The crucial battlefield is clearly microchips and, as Hofman points out, citing data from ASML, China (like everyone else) still has a very, very long way to go to match TSMC and Samsung.
Will China catch up with the US in terms of GDP in terms of current dollars? It is a simplistic question but that is the nature of the beast. GDP is a brute force aggregate measure and it permits one to easily sketch competing scenarios.
Hofman’s answer is, maybe. If China takes advantage of its many opportunities, it could easily overtake the United States by the mid 2030s. That depends on choices made in Beijing and on broader political economy. The big downside risk is not so much of uncoupling (on which Hofman is reasonably optimistic), or stagnation, but of a major debt crisis that could cripple growth. Either way, there is no determinism here, politics and political economy matter.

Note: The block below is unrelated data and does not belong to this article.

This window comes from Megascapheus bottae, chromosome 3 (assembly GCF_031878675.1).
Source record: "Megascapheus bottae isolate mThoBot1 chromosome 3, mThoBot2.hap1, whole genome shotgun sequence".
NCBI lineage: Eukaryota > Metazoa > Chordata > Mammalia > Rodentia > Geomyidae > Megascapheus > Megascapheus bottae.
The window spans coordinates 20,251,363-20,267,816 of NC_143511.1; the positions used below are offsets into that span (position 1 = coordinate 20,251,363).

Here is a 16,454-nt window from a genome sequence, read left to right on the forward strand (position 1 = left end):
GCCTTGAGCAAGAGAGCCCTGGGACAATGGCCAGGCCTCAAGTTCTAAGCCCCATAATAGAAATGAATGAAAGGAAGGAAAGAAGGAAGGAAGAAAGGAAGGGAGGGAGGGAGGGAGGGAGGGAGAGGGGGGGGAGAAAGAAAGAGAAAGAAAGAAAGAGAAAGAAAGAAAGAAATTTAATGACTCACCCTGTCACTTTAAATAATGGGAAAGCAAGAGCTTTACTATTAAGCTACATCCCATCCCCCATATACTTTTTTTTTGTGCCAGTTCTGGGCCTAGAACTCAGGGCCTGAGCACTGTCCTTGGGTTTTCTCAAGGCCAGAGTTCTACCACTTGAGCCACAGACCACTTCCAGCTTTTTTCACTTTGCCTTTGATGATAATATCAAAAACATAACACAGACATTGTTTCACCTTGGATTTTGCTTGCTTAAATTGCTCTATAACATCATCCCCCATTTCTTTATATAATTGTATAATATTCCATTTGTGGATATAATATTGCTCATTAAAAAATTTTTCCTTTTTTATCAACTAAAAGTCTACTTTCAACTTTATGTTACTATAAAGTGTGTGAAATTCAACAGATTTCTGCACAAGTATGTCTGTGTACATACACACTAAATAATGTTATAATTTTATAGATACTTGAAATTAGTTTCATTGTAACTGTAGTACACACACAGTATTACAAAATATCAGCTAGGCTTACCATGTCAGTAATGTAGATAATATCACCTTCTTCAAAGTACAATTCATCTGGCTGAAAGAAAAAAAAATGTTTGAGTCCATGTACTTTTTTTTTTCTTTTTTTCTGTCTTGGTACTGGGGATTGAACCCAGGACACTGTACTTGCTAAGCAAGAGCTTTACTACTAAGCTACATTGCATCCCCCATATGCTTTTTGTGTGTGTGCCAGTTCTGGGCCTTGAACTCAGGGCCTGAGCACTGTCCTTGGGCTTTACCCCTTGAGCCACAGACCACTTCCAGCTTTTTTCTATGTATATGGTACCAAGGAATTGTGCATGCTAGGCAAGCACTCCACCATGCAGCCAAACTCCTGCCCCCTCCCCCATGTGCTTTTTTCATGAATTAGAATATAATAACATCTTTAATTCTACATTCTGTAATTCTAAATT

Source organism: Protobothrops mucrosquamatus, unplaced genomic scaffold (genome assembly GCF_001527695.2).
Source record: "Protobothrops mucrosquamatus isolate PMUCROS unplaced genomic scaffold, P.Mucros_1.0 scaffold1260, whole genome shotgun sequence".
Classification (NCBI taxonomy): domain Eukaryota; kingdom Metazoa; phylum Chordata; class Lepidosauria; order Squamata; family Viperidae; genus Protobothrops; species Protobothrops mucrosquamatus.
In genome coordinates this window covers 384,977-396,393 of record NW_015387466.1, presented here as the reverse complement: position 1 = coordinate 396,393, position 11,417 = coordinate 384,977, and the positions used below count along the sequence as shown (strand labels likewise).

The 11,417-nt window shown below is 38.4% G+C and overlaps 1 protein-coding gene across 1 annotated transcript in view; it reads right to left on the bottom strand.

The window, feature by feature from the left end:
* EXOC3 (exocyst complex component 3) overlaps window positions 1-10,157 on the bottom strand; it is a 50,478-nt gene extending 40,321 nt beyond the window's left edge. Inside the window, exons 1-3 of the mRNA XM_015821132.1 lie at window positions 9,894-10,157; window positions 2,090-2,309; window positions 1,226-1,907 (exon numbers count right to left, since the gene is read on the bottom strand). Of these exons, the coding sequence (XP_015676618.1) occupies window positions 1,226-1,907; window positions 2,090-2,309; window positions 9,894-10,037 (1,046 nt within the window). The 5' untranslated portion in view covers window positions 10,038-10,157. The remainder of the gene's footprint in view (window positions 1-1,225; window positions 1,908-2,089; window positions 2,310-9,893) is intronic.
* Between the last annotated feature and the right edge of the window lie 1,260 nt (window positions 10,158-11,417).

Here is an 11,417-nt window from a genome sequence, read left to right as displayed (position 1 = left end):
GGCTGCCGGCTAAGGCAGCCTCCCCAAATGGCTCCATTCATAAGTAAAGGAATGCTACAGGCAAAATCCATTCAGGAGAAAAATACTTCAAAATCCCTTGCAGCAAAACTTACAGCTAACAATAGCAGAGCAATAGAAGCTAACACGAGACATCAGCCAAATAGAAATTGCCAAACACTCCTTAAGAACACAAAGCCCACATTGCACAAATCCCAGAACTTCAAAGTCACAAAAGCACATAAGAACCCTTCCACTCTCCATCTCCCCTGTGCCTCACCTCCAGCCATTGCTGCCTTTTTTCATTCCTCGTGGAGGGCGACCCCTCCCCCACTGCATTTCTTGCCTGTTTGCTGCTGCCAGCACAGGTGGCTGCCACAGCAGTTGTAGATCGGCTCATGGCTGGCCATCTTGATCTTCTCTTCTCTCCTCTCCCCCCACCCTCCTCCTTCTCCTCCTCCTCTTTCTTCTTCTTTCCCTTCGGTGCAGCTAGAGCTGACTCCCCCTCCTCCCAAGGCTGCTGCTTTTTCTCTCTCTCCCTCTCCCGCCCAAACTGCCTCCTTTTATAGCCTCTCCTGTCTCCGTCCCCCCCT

And whatever scenario unfolds, the China market is still too big to ignore. And amidst mounting geopolitical tension, the Omicron surge and China gloom, the search for profit by global investors continues. As we read in the FT, there is huge excitement about China’s private pension market amongst Western money managers.